Instead, we can create our own random number generators, and provide a seed as we create them. As you can see here, given the same seed we used above, it produces the same sequence of numbers.

```
rng = Random.new(12345)
rng.rand(10) # => 2
rng.rand(10) # => 5
rng.rand(10) # => 1
rng.rand(10) # => 4
```

Back in episode #306, we met #sample method on arrays. Now that you know a little bit more about how random number generation works, you might be wondering where it gets its random-ness from.

Well, by default it uses the system default number generator. But we can also provide our own generator as an optional keyword argument.

```
[1, 2, 3, 4, 5, 6, 7, 8, 9].sample # => 3
rng = Random.new(12345)
[1, 2, 3, 4, 5, 6, 7, 8, 9].sample(random: rng) # => 3
```

Let's go to our maze generator now. Let's say we want to be able to reproduce mazes by optionally passing in our own seed value. We can enable this with some small changes.

First, we add a new, optional initialization parameter called `seed`

. We make it default to `Random.new_seed`

, which is the usual default for a random number generator when we *don't* provide a seed.

We add a new instance variable, and store a new random number generator in it, using the seed to initialize it.

The actual maze generation method uses `Array#sample`

to pick where to move next. We update it to pass the `@rng`

instance variable into the `#sample`

method. Now instead of using the system default random number series, it's using one that's specific to this maze generator.

Finally, we add some extra code to the `#to_s`

method to print the current random seed with every maze generated.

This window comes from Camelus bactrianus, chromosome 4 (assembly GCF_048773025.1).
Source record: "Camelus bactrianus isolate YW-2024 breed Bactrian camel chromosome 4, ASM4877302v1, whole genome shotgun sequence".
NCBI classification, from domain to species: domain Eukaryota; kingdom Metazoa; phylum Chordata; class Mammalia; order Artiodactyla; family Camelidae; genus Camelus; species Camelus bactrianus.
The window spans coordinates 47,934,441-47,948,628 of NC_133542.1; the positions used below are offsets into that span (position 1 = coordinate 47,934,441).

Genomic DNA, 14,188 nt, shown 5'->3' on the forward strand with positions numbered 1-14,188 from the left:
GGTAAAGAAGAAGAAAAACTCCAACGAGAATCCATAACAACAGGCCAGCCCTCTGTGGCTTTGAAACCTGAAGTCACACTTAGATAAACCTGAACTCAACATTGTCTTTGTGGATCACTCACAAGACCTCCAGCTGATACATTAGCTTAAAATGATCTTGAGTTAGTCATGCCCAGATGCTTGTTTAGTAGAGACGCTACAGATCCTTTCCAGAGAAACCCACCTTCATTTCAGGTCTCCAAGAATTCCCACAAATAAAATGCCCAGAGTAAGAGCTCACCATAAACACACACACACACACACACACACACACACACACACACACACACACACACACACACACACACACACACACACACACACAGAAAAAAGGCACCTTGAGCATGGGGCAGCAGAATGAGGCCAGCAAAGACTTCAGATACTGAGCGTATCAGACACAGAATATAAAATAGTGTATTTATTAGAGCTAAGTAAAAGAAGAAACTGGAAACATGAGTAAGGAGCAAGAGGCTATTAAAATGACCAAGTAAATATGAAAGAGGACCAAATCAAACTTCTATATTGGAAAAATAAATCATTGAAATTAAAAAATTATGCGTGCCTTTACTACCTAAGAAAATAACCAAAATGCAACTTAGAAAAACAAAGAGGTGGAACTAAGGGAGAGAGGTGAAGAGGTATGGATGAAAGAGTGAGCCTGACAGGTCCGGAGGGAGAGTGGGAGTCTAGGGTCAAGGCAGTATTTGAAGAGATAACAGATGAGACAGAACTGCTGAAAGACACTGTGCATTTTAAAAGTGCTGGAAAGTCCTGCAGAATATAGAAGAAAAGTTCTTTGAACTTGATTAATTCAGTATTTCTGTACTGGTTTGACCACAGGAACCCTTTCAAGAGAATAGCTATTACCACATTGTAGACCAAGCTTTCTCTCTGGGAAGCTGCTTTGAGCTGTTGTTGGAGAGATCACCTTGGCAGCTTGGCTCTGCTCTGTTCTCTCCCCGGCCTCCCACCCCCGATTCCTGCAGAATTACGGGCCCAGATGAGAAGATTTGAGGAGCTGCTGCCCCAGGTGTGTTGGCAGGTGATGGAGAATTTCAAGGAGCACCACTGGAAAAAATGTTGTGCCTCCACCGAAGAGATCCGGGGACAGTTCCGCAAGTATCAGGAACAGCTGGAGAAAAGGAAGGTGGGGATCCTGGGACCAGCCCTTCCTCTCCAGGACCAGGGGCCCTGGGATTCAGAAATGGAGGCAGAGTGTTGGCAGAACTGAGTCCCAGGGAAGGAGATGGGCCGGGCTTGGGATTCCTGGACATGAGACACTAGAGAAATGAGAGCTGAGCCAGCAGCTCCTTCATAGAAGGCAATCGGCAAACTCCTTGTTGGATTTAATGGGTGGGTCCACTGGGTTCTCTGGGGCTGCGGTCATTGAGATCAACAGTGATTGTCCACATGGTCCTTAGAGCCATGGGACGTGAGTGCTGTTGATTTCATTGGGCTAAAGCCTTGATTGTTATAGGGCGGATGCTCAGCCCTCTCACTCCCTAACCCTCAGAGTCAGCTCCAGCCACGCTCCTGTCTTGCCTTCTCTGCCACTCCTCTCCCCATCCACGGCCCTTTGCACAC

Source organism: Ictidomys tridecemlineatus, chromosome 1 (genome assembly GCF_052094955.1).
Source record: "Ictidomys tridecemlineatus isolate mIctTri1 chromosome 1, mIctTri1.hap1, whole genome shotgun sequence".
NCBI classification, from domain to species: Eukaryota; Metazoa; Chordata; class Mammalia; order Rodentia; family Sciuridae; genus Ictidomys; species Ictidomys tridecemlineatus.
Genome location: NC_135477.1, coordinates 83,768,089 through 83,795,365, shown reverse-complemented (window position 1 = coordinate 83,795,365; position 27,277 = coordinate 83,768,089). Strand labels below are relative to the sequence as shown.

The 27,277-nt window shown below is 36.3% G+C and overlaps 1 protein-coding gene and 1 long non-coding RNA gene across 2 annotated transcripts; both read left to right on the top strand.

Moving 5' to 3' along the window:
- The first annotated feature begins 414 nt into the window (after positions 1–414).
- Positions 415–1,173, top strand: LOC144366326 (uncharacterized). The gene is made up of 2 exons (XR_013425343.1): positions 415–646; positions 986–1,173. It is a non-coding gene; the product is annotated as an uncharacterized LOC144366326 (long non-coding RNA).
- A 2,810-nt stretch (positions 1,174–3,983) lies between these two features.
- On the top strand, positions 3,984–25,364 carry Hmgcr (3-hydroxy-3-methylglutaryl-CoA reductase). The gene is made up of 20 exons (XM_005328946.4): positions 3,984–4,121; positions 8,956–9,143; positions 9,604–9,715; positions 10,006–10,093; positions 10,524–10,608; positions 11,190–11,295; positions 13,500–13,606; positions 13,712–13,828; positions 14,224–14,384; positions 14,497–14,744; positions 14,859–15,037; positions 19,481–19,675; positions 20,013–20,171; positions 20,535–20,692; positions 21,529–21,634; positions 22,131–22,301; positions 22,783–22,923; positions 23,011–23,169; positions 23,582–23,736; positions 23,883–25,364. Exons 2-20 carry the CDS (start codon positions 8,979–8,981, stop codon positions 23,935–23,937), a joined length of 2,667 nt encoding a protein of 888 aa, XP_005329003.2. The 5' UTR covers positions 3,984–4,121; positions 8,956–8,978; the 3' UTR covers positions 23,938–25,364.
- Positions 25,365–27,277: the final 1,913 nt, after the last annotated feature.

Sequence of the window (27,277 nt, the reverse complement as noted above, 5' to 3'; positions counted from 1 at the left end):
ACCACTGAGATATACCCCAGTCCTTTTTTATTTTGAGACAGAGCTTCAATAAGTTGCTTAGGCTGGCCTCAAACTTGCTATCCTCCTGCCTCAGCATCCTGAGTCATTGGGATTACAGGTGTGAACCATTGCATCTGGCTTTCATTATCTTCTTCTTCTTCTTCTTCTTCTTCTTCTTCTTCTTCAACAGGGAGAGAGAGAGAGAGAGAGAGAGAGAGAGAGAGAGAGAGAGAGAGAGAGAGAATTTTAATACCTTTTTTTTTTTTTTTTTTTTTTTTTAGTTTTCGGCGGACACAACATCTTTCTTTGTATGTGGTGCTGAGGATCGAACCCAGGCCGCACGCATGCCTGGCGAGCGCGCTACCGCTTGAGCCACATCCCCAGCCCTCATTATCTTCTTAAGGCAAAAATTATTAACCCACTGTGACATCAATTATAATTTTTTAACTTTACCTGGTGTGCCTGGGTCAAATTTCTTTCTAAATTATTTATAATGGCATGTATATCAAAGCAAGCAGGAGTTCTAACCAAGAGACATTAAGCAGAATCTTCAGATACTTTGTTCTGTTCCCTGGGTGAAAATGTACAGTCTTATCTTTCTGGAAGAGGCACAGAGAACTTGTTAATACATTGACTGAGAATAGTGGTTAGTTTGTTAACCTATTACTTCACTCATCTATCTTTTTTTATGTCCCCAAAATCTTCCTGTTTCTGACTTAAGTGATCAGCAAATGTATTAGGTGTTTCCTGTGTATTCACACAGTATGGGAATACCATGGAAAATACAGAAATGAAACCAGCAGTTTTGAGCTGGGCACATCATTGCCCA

Now when we generate a new maze, we also see the random seed that created it. If we see a maze we like, we can take the random seed from one output, and pass it in again and get the exact same maze.

```
require "./maze"
class Maze
# ...
def initialize(width:, height:, seed: Random.new_seed)
@width = width
@height = height
@cells = {}
@walls = Hash.new do |h, (cell1, cell2)|
if cell1.nil? || cell2.nil?
SideWall.new
elsif h.key?([cell2, cell1])
h[[cell2, cell1]]
else
h[[cell1, cell2]] = Wall.new
end
end
@rng = Random.new(seed)
populate
generate
end
# ...
def generate
stack = []
stack.push cell_at(0,0)
i = 0
until cells.values.all?(&:visited?)
if stack.last.unvisited_neighbors.any?
next_cell = stack.last.unvisited_neighbors.sample(random: @rng)
stack.push next_cell
next_cell.visited = true
wall_between(stack[-2], stack[-1]).open = true
else
stack.pop until stack.last.unvisited_neighbors.any? || stack.empty?
end
i += 1
end
end
# ...
def to_s
result = ""
result << north_wall_string << "\n"
each_row do |row|
result << row_string(row) << "\n"